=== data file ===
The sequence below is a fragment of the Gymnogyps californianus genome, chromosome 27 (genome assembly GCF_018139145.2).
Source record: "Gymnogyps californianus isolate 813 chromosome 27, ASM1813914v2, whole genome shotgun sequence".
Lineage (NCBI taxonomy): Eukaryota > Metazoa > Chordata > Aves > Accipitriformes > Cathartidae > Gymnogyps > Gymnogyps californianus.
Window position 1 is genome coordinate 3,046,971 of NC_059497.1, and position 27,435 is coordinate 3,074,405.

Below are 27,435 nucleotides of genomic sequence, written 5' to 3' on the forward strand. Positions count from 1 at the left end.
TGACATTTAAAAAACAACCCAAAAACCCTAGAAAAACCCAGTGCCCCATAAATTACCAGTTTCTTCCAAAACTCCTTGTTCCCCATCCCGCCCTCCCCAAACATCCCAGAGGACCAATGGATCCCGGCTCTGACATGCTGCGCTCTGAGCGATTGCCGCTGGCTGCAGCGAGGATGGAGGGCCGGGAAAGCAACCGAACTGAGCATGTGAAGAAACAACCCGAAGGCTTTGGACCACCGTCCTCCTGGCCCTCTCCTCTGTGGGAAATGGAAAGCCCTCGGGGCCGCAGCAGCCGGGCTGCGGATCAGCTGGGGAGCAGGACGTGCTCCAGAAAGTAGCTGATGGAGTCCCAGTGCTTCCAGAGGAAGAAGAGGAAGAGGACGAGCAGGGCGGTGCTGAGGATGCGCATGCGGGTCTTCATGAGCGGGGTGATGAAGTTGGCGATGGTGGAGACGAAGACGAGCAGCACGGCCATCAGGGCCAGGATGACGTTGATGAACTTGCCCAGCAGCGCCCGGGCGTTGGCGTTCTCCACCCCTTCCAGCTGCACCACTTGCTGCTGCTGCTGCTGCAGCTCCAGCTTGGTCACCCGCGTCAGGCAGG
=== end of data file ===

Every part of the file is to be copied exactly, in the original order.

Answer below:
The sequence below is a fragment of the Gymnogyps californianus genome, chromosome 27 (genome assembly GCF_018139145.2).
Source record: "Gymnogyps californianus isolate 813 chromosome 27, ASM1813914v2, whole genome shotgun sequence".
Lineage (NCBI taxonomy): Eukaryota > Metazoa > Chordata > Aves > Accipitriformes > Cathartidae > Gymnogyps > Gymnogyps californianus.
Window position 1 is genome coordinate 3,046,971 of NC_059497.1, and position 27,435 is coordinate 3,074,405.

Below are 27,435 nucleotides of genomic sequence, written 5' to 3' on the forward strand. Positions count from 1 at the left end.
TGACATTTAAAAAACAACCCAAAAACCCTAGAAAAACCCAGTGCCCCATAAATTACCAGTTTCTTCCAAAACTCCTTGTTCCCCATCCCGCCCTCCCCAAACATCCCAGAGGACCAATGGATCCCGGCTCTGACATGCTGCGCTCTGAGCGATTGCCGCTGGCTGCAGCGAGGATGGAGGGCCGGGAAAGCAACCGAACTGAGCATGTGAAGAAACAACCCGAAGGCTTTGGACCACCGTCCTCCTGGCCCTCTCCTCTGTGGGAAATGGAAAGCCCTCGGGGCCGCAGCAGCCGGGCTGCGGATCAGCTGGGGAGCAGGACGTGCTCCAGAAAGTAGCTGATGGAGTCCCAGTGCTTCCAGAGGAAGAAGAGGAAGAGGACGAGCAGGGCGGTGCTGAGGATGCGCATGCGGGTCTTCATGAGCGGGGTGATGAAGTTGGCGATGGTGGAGACGAAGACGAGCAGCACGGCCATCAGGGCCAGGATGACGTTGATGAACTTGCCCAGCAGCGCCCGGGCGTTGGCGTTCTCCACCCCTTCCAGCTGCACCACTTGCTGCTGCTGCTGCTGCAGCTCCAGCTTGGTCACCCGCGTCAGGCAGG